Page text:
"In my experience of writing – and of life – the frenzy of dreams and that of form always go together." Iosi Havilio
Contexts
Stilted life

Stilted life

Our times belong, in many ways, in an eerie brotherhood with moments in human history from almost half a millennium earlier: in our audacity, curiosity, enterprise, demographic explosion and multi-ethnic convergence, in the vibrancy (dark or light) of our questioning of what it means to be human, to belong to society, to progress and to...
In the zone

In the zone

In early 1947, the time in which The Ashes of Berlin is set, the Second World War had been over nearly two years. Although the guns had fallen silent, the war’s effects lingered on, and the peace had thrown up problems all its own. The main character of the novel, Inspector Gregor Reinhardt, returns to...
Lamentation

Lamentation

This son has become so light, wasted away literally to skin and bones, his legs thin as sticks, so light that his mother can hold up his torso effortlessly on the flat of her hand. Her fingers unnaturally long, she could embrace his hips with her two hands. But is she his mother? If my...
Never happier

Never happier

When I first came across Jia Pingwa’s Gaoxing (高兴: Happy) in 2007, I felt an immediate empathy with this handful of migrant workers collecting the trash of a sprawling Chinese metropolis, and being treated like trash too. In the novel, now published as Happy Dreams, Happy Liu and his fellow villager Wufu arrive in Xi’an...
Under the sign of eternity

Under the sign of eternity

Until not so long ago, a hand-made quilt of one’s own was one of the most prized possessions a young woman could have: part of her trousseau, a link with her past, a vision of her future. It offered a reflection of who she was, culturally and ancestrally, of who she wished to be, creatively...
Adventures of the imagination

Adventures of the imagination

Teaching creative writing is a pain in the ass. You bust a gut all year to put on thoughtful classes, to challenge, coax, and inspire the best work, you read reams and reams and reams of work in progress and then a few flinty, original pieces which give you hope, only to be met by...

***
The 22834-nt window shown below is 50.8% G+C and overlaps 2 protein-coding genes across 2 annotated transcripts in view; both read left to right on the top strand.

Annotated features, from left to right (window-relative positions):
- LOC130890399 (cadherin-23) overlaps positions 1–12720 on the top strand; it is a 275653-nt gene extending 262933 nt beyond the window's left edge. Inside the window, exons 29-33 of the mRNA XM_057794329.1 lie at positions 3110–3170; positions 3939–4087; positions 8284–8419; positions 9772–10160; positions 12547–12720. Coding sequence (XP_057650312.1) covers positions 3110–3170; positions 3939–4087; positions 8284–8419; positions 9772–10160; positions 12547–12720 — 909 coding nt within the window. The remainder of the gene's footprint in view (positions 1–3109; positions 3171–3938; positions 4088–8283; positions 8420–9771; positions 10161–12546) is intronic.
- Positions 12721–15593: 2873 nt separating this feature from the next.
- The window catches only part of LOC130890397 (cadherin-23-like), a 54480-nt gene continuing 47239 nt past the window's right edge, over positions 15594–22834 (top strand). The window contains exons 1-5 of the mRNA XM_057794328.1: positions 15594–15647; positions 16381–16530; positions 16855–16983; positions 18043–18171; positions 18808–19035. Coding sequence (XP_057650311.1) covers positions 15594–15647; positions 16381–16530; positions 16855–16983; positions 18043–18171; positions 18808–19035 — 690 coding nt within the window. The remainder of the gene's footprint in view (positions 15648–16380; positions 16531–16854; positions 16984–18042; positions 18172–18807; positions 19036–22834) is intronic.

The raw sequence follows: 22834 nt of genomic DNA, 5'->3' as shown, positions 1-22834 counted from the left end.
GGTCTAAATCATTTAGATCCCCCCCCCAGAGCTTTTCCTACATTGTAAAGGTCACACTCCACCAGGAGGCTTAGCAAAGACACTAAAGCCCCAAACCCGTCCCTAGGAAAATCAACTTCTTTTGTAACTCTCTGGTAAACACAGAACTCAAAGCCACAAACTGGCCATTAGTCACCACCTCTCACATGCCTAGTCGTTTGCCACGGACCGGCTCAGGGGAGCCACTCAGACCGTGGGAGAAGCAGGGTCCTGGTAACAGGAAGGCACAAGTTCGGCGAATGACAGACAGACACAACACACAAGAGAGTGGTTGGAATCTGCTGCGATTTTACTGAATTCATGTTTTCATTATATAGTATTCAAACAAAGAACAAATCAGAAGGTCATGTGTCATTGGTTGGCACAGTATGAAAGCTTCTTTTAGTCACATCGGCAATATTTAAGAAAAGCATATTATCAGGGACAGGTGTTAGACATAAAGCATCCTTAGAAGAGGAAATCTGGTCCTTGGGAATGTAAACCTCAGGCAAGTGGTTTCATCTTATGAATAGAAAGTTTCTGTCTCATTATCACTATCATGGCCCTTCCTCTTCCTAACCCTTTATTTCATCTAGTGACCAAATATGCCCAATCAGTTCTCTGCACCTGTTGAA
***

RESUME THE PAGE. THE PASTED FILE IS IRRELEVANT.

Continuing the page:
The life-lie

The life-lie

In 1990 Tony Harrison shocked and riveted London audiences with his production of Trackers of Oxyrhynchus, which pits an ancient text, Sophocles’ satyric play Ichneutae, against the inevitably objectifying and alienating mechanism of historical analysis. With unflinchingly raw social realism, Harrison not only raised questions of high and low art, of the validity of the...
The unbearable burden of non-being

The unbearable burden of non-being

Lviv, also known as Lwów and to others as Lvov, as Antonia Lloyd-Jones reminds us in her translator’s note, or to some as Lemberg and even Leopolis, is a city with a rich enamel of history – it is almost majolica-like in its many facets, colours, hues and patterns, in the broken splinters of its...
An Amazon dreaming of Arcadia

An Amazon dreaming of Arcadia

Historical fiction or fiction inspired by real events often runs the risk of yielding to the temptation of aggrandising one’s subject, of over-valorising the kernel of truth for the sake of effect and novelty, of the triumph of a first discovery. Like Arrowby in Iris Murdoch’s The Sea, The Sea, the author, as much as...
A lie is saved by a lie

A lie is saved by a lie

Once upon a time Don Quixote – that very well-known knight of the doleful countenance, the noblest of all the knights the world has ever seen, the simplest in soul and one of the greatest in heart – while wandering with his faithful attendant, Sancho, in search of adventure, was suddenly struck by a puzzle...